Old MMO Mechanics I Love and You Probably Hate (Part 1)

If you don’t know me as the guy who loved EverQuest just how it was then you probably haven’t been reading this blog very long.  Gordon over at We Fly Spitfires wrote a blog entry yesterday titled ‘Good Riddance To These Game Mechanics Of Yesterday’ in which he lists a few  things from older MMO’s that he does not miss (it happens that they’re all from EQ).  I would like to write a response of sorts to his entry and state why I feel the exact opposite about not only some of the things on his list, but several others as well.  In fact, I’m going to make this a multi-part blog entry and go through a few mechanics that I absolutely loved but would be willing to bet you can’t stand.

Most all of these mechanics or features were present during a time when the community in-game was much better.  It was also a time when the game worlds were actually much more dynamic and created a sense of adventure and life.  You might be one of the people who hates these mechanics because they sound inconvenient, but I hate what has come from their absence.

Item Weight

Kithicor Forest: "A tame forest in daylight; be wary when night falls.."
"A tame forest in daylight; be wary when night falls.."

Most people will complain that this is an inconvenience and will actually cite the fact that it’s realistic and logical, but still do not want it in their games.  Item weight was a mechanic of depth.  Ogres, trolls, and bigger races could carry more and the smaller races were able to carry less.  It depended upon your strength which, back in these days, was used for more than determining your melee DPS.  It also created diversity in classes because, as Gordon points out, some classes were forced to carry under a certain amount or become penalized (ie: Monks because they needed to be unburdened which makes sense).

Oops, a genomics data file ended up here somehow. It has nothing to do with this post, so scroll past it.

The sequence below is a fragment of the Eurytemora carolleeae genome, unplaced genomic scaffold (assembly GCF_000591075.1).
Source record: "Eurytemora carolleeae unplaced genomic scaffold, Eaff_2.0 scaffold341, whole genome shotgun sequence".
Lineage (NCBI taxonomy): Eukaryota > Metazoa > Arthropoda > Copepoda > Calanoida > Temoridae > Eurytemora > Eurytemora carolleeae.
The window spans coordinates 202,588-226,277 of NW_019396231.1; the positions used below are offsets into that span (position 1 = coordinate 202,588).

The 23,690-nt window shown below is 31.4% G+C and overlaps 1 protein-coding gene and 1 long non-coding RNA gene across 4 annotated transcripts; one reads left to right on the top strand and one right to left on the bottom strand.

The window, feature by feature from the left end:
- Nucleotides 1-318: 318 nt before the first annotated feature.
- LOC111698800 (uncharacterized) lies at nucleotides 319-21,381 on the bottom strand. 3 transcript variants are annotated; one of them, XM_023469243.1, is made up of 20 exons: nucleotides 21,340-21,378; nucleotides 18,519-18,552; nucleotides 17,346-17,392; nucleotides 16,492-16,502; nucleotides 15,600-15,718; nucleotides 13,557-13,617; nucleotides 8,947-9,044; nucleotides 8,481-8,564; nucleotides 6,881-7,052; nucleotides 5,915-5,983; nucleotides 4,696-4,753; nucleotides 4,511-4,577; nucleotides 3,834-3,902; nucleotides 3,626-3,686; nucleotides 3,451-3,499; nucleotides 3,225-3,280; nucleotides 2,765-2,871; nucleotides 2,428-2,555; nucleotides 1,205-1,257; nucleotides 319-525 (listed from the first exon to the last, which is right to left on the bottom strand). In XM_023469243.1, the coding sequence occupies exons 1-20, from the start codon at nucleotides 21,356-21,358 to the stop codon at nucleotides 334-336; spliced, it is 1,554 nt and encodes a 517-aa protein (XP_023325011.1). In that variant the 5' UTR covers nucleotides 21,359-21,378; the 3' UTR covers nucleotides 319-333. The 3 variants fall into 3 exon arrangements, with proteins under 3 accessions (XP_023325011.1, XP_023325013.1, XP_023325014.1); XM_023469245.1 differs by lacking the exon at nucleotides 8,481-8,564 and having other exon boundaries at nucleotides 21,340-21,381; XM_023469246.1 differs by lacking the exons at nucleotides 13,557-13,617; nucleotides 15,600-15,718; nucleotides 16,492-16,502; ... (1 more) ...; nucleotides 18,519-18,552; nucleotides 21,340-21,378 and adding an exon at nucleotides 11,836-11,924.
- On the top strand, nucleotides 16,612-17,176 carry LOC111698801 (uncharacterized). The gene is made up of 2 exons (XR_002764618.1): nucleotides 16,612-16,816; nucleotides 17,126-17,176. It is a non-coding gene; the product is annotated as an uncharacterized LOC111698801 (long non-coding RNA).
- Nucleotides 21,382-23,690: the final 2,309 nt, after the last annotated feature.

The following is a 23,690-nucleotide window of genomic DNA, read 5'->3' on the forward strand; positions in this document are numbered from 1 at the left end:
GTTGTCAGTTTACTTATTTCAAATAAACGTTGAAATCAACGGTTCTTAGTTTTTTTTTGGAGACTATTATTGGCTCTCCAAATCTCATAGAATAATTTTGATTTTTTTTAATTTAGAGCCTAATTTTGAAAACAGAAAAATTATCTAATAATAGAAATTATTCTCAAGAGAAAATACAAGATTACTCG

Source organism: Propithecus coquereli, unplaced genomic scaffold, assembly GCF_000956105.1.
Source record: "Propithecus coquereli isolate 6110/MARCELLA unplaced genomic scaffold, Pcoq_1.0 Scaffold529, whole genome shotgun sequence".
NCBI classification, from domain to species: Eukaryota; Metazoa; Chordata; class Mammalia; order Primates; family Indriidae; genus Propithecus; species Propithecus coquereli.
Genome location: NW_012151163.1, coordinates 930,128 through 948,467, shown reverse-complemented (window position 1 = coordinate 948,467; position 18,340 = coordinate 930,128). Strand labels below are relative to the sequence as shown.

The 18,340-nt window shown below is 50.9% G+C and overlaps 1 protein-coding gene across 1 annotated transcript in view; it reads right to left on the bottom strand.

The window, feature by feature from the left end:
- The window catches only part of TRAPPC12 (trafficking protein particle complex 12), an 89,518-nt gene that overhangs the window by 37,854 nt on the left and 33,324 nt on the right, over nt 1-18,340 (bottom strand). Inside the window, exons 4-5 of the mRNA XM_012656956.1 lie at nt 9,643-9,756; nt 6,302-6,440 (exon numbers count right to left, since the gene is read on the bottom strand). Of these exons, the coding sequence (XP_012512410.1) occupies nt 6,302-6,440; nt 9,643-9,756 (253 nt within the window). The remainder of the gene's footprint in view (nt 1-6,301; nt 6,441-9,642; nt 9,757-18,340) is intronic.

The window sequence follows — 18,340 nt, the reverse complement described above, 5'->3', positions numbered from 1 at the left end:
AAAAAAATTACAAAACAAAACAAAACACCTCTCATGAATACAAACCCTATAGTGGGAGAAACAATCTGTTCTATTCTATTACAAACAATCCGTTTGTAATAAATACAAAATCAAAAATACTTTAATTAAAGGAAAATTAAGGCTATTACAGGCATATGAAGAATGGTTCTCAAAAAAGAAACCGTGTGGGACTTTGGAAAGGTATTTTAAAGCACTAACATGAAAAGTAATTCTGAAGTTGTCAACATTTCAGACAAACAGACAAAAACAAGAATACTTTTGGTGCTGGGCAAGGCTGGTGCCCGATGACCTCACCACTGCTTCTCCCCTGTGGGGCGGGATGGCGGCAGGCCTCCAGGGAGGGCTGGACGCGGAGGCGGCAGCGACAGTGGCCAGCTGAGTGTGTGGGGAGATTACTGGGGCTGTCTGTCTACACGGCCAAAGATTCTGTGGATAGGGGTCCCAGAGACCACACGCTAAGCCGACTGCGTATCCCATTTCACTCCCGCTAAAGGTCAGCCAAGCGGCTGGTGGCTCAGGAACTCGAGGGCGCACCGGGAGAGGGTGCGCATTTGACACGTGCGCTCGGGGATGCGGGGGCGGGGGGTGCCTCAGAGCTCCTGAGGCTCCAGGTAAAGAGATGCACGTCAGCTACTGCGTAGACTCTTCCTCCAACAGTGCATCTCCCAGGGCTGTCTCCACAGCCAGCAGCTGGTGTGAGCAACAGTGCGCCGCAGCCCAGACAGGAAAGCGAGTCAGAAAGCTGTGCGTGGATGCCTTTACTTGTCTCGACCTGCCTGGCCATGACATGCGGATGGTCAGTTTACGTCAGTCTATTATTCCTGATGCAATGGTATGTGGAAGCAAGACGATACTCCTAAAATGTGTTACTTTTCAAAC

The depth of this mechanic also kept you aware of where in the world you were at and how you would have to actually plan what you were going to do.  Going out hunting became a much more planned event since you knew you could only carry so much.  If you went over that cap it meant you were going to have to find a place to sell.  Money and items back then were a lot more important to a character than today’s “junk loot”.  It felt like every penny was important to us and carrying copper coins and other currency actually added to that weight.  Add in the fear of death and having to get back to your corpse and this mechanic gets all that more deep.

Darkness

Heaven forbid it actually be dark at night. When it’s dark you can’t see — that’s the point!   This more than anything else shows how something so simple can add so much to immersion in a game.   Entering a dark forest was really scary.  You couldn’t see very far ahead and a monster could jump out at you from anywhere.  As a newbie human with poor eyesight it was really unnerving to not be able to see much past the safely lit entrance to the city.  Players would stick together and make sure that someone always had a torch out.  If we ventured far from the town’s torches we would kill something and quickly run back to the light to rest.  The darkness created a sense of danger and unknown while creating an atmosphere of reliance upon others and now lost interaction with the world.

This mechanic was also one that lent itself to character diversity.  Humans had poor eyesight but other races, like dwarves, had forms of vision that helped them see better in the dark.  The races that lived in caves could naturally see better.  This also created a really neat economic benefit.  Will-o-wisps dropped these stones that lit up which could be carried to let off light.  They were fairly common in parts of the world where races could see better and we used to take them on the long journey to the human lands and sell them for great profit.

Falling off the Boat

"The Boat" in Ocean of Tears

This sounds funny, but it’s really serious business. ‘Falling off a boat’ represents about a dozen mechanics in one that are no longer present — mechanics that you probably hate. Boats used to arrive once ever 15 minutes or so and would carry you from one continent to the next. One boat in particular would travel from the dwarf lands to the human lands. This isn’t like the boat from Booty Bay to Ratchet though… oh no… this boat actually takes you on a journey. Once you zoned out of the dwarf continent you were taken to an intermediate zone where the boat actually sailed out in the ocean for a long time. It made a stop or two at various islands but for the most part took you great distances that were actually represented in the game world.